Montenegro’s run for adhesion ” “

Great expectations by citizens that confide in the European Union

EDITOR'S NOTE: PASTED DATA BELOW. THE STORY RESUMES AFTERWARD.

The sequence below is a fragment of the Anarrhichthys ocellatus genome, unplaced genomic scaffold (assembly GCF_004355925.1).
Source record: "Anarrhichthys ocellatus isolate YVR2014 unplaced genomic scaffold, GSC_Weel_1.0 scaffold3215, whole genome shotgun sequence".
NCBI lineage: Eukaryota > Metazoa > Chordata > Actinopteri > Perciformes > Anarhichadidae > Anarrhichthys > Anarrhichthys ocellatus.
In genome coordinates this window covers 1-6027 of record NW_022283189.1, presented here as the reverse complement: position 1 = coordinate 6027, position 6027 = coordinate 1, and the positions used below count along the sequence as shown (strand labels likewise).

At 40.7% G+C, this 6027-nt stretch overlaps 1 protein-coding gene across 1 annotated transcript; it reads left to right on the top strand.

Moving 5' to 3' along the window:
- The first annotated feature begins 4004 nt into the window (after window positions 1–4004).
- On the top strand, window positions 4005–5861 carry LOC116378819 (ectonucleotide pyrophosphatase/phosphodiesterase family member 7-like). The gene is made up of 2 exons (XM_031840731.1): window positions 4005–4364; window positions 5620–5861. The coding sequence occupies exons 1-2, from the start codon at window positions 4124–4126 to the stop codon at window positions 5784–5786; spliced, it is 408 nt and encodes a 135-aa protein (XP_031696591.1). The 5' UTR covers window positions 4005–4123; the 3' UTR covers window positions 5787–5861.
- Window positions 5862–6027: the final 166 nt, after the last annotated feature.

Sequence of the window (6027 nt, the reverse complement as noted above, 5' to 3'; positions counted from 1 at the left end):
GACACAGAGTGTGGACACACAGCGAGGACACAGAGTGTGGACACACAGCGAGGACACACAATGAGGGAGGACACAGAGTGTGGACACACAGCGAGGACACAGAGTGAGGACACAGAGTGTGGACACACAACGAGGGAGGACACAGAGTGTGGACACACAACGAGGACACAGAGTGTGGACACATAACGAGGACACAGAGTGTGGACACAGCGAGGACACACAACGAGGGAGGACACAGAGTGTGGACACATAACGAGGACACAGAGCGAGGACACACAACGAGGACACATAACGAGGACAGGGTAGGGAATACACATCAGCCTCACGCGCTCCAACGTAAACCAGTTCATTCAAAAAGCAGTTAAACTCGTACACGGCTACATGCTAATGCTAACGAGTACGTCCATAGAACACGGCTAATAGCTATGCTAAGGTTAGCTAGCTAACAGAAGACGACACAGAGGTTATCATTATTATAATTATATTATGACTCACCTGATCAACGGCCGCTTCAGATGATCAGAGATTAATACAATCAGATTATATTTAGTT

On 15 October 2007, the Republic of Montenegro signed with the European Union the Stabilisation and Association Agreement, entered into force on 1 January 2010. It was the first formal step towards EU membership of Montenegro, which fulfilled an ancient European vocation nurtured during the communist experience, in the short period of accession to Serbia, and especially since June 2006, when it became an independent state following the referendum of the previous 21 May.Two years after the proclamation of independence, Montenegro submitted an application for EU membership. As a result, the European Council of June 2012 officially opened accession negotiations after having submitted to the Commission, on April 23, 2009 the related dossier on the basis of which the latter would have conveyed its opinion. On 9 November the same year, the European Commission issued the recommendation to grant Montenegro the official status of candidate country, which the European Council endorsed at the meeting of 17 December 2010.Two years later, on 26 June 2012, the European Council gave the go-ahead to accession negotiations, as the Commission had recommended in October 2001. On 29 June in Brussels the new phase of negotiations finally began with the first conference on adhesion to the presence of the permanent President of the European Council, Herman Van Ropuy, foreign Minister of Montenegro, Milan Rocen, Nicolai Wammen, Danish Minister for European Affairs, and Stefan Fule, European Commissioner for enlargement. The endeavour was demanding, long and with no holds barred.A “new approach” in the negotiations of a candidate country had been applied for the first time to Montenegro, as Stefan Fule said in the first accession conference in June 2011. In particular, chapters 23 and 24 of the Agreement, relating to justice and fundamental rights, including the fight against corruption and crime, constituted for the EU an important testing ground requiring a strong commitment by Montenegro and a careful screening by the Commission. The commitment of the small Adriatic country was awarded in December 2013, when the European Council, appreciating its efforts, gave the green light to the opening of 5 negotiating chapters (no. 5, public procurement, no. 6, company law: no. 20, enterprise and Industrial Policy, no. 23, judiciary and fundamental Rights, n. 24, Justice, Freedom and Security), in addition to the two opened in June 2013 (25, science and research, and 26, education and culture). Especially the chapters 23 and 24 require a deep commitment and significant reforms by the government of Montenegro, in order to comply with EU standards.Despite the large number of challenging reforms and requirements, Montenegro was determined to move quickly on the road to accession. In fact, on December 26, 2013, the Government approved the EU membership Programme for the period 2014-2018, one of the most important strategic documents concerning negotiations with the EU. Moreover, EU membership was one of the recurring themes in the election campaign of 2013, which saw the re-election Filip Vujanovic as President of the Republic.At the end of 2013, a visit to Rome’s chief negotiator in the accession of Montenegro to the European Union, Aleksandar Pejovic, with specific reference to the accession process, highlighted the importance of the role that could be played by Italy in the Community seat, which could provide support at many levels, notably with reference to chapters 23 and 24 of the negotiation, confirming the strong link with Montenegro, a strategic link to the Balkans, due to the geographical location of the state of Montenegro, and to the strengthening of the role of Mediterranean countries in Europe.The population expects from accession a better life, more investments, more jobs, fight on the privileges and better regulations, even though it has no real knowledge of what the EU is and what it may offer. The “European proclivity” of Montenegro is perceivable in its history and in the frequent contacts with a number of EU countries (Italy and Germany most of all), with which it established cultural, academic, and economic agreements (on the way to recovery after a short period of strong presence of Russian businessmen). Moreover, it cannot be ignored that Montenegro had adopted as its national currency first the Deutschmark, since the end of the Eighties, and unilaterally the euro since the beginning of the millennium, for economic freedom and, above all, to promote access to foreign investment.

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